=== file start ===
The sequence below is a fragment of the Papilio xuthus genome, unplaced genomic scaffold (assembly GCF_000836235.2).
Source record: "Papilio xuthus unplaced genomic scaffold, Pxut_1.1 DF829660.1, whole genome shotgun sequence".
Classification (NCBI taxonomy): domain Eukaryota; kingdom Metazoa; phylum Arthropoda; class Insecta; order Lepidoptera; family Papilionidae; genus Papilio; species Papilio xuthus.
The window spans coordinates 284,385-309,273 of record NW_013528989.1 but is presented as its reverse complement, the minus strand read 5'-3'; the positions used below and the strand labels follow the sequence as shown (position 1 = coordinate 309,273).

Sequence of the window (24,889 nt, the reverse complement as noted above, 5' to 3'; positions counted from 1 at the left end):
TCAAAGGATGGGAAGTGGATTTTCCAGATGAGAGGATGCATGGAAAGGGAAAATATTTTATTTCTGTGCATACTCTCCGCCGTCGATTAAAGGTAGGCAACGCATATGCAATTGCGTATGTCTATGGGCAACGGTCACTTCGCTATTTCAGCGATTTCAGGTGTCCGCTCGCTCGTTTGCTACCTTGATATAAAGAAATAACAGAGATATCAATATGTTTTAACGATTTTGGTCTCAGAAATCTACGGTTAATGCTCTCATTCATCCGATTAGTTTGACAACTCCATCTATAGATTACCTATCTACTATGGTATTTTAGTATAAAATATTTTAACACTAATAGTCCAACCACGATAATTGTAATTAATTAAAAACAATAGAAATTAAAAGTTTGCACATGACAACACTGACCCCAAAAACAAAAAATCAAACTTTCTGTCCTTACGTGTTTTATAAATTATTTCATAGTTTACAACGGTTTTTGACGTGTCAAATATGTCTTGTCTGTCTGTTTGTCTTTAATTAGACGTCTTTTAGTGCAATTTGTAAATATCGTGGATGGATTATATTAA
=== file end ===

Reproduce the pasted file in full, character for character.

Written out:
The sequence below is a fragment of the Papilio xuthus genome, unplaced genomic scaffold (assembly GCF_000836235.2).
Source record: "Papilio xuthus unplaced genomic scaffold, Pxut_1.1 DF829660.1, whole genome shotgun sequence".
Classification (NCBI taxonomy): domain Eukaryota; kingdom Metazoa; phylum Arthropoda; class Insecta; order Lepidoptera; family Papilionidae; genus Papilio; species Papilio xuthus.
The window spans coordinates 284,385-309,273 of record NW_013528989.1 but is presented as its reverse complement, the minus strand read 5'-3'; the positions used below and the strand labels follow the sequence as shown (position 1 = coordinate 309,273).

Sequence of the window (24,889 nt, the reverse complement as noted above, 5' to 3'; positions counted from 1 at the left end):
TCAAAGGATGGGAAGTGGATTTTCCAGATGAGAGGATGCATGGAAAGGGAAAATATTTTATTTCTGTGCATACTCTCCGCCGTCGATTAAAGGTAGGCAACGCATATGCAATTGCGTATGTCTATGGGCAACGGTCACTTCGCTATTTCAGCGATTTCAGGTGTCCGCTCGCTCGTTTGCTACCTTGATATAAAGAAATAACAGAGATATCAATATGTTTTAACGATTTTGGTCTCAGAAATCTACGGTTAATGCTCTCATTCATCCGATTAGTTTGACAACTCCATCTATAGATTACCTATCTACTATGGTATTTTAGTATAAAATATTTTAACACTAATAGTCCAACCACGATAATTGTAATTAATTAAAAACAATAGAAATTAAAAGTTTGCACATGACAACACTGACCCCAAAAACAAAAAATCAAACTTTCTGTCCTTACGTGTTTTATAAATTATTTCATAGTTTACAACGGTTTTTGACGTGTCAAATATGTCTTGTCTGTCTGTTTGTCTTTAATTAGACGTCTTTTAGTGCAATTTGTAAATATCGTGGATGGATTATATTAA